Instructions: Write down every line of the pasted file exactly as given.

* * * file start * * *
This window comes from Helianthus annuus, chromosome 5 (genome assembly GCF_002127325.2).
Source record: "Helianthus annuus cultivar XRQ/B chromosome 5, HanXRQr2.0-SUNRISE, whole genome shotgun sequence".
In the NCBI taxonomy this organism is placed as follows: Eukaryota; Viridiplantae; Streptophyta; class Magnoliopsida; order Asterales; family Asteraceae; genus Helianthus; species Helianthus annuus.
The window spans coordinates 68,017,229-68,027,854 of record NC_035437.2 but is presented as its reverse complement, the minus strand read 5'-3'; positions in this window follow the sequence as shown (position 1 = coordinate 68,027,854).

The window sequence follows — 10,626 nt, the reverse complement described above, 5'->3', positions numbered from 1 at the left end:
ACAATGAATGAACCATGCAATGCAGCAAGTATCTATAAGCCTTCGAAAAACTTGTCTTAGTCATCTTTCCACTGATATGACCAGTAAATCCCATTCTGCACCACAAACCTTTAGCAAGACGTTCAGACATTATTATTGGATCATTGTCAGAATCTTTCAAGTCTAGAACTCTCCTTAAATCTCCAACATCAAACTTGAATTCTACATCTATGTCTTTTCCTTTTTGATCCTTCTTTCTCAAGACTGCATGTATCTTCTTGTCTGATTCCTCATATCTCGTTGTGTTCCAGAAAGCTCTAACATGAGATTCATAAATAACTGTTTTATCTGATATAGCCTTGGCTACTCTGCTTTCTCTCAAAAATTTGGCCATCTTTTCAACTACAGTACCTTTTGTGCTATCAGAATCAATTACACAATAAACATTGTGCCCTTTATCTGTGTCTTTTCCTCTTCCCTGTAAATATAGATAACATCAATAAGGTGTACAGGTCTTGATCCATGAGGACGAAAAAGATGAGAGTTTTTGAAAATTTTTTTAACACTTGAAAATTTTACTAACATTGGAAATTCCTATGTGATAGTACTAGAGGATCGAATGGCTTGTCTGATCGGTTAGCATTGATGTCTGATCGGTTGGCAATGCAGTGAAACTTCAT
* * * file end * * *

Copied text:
This window comes from Helianthus annuus, chromosome 5 (genome assembly GCF_002127325.2).
Source record: "Helianthus annuus cultivar XRQ/B chromosome 5, HanXRQr2.0-SUNRISE, whole genome shotgun sequence".
In the NCBI taxonomy this organism is placed as follows: Eukaryota; Viridiplantae; Streptophyta; class Magnoliopsida; order Asterales; family Asteraceae; genus Helianthus; species Helianthus annuus.
The window spans coordinates 68,017,229-68,027,854 of record NC_035437.2 but is presented as its reverse complement, the minus strand read 5'-3'; positions in this window follow the sequence as shown (position 1 = coordinate 68,027,854).

The window sequence follows — 10,626 nt, the reverse complement described above, 5'->3', positions numbered from 1 at the left end:
ACAATGAATGAACCATGCAATGCAGCAAGTATCTATAAGCCTTCGAAAAACTTGTCTTAGTCATCTTTCCACTGATATGACCAGTAAATCCCATTCTGCACCACAAACCTTTAGCAAGACGTTCAGACATTATTATTGGATCATTGTCAGAATCTTTCAAGTCTAGAACTCTCCTTAAATCTCCAACATCAAACTTGAATTCTACATCTATGTCTTTTCCTTTTTGATCCTTCTTTCTCAAGACTGCATGTATCTTCTTGTCTGATTCCTCATATCTCGTTGTGTTCCAGAAAGCTCTAACATGAGATTCATAAATAACTGTTTTATCTGATATAGCCTTGGCTACTCTGCTTTCTCTCAAAAATTTGGCCATCTTTTCAACTACAGTACCTTTTGTGCTATCAGAATCAATTACACAATAAACATTGTGCCCTTTATCTGTGTCTTTTCCTCTTCCCTGTAAATATAGATAACATCAATAAGGTGTACAGGTCTTGATCCATGAGGACGAAAAAGATGAGAGTTTTTGAAAATTTTTTTAACACTTGAAAATTTTACTAACATTGGAAATTCCTATGTGATAGTACTAGAGGATCGAATGGCTTGTCTGATCGGTTAGCATTGATGTCTGATCGGTTGGCAATGCAGTGAAACTTCAT